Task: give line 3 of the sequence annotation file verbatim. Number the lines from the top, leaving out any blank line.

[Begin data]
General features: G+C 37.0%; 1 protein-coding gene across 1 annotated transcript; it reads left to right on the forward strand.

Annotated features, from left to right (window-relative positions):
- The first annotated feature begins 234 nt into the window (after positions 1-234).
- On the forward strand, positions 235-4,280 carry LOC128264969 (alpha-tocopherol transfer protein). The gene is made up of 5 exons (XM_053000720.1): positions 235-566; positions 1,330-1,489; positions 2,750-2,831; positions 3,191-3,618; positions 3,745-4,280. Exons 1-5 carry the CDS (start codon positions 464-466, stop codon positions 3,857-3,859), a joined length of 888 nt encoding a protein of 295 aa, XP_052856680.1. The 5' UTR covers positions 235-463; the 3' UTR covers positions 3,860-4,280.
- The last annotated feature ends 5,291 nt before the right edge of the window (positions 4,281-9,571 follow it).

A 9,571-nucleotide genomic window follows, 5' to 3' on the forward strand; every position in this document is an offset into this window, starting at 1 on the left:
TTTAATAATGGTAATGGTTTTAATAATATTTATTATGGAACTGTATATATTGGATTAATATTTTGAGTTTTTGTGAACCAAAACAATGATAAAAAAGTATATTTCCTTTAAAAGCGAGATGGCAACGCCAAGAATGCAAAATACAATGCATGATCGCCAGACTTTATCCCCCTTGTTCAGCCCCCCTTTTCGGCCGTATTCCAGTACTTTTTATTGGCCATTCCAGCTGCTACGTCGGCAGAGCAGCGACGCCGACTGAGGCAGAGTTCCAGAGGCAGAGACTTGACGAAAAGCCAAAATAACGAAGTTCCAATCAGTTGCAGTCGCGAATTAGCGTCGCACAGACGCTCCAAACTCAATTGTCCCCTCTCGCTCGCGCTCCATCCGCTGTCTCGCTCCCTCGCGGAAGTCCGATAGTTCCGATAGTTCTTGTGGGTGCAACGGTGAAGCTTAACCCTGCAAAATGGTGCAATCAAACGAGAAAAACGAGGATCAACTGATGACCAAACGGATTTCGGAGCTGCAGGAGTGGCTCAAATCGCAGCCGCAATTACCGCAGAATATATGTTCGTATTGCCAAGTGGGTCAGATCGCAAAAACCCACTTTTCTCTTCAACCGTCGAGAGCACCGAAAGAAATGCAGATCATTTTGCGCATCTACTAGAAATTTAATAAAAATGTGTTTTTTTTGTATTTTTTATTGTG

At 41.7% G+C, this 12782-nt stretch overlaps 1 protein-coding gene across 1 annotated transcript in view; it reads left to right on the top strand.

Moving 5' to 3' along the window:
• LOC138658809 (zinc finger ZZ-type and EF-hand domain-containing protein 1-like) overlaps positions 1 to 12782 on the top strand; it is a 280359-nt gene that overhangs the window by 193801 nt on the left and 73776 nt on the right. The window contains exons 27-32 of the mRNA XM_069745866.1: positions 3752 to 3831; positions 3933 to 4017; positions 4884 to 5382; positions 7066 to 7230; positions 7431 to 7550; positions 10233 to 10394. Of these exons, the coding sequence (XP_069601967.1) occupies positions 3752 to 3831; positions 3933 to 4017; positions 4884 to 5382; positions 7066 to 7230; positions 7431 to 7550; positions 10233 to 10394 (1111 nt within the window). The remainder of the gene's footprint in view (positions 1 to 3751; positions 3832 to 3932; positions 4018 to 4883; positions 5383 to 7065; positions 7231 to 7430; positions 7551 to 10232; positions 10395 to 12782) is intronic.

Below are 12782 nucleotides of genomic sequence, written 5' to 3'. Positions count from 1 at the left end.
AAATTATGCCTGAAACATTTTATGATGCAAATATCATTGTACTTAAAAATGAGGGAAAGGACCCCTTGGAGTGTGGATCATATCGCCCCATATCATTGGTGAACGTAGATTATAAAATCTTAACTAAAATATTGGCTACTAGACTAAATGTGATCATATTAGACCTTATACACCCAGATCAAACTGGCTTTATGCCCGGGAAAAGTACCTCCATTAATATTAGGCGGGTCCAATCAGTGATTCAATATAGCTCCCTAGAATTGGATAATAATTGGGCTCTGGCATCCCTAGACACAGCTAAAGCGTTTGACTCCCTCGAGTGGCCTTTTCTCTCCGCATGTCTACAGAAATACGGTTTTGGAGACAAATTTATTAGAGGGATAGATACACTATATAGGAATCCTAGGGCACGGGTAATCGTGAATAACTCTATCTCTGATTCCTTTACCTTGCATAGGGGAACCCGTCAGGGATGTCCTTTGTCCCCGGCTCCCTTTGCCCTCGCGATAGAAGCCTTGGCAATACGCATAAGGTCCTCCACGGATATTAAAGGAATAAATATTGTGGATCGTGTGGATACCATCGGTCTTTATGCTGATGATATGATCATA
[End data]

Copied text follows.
- The first annotated feature begins 234 nt into the window (after positions 1-234).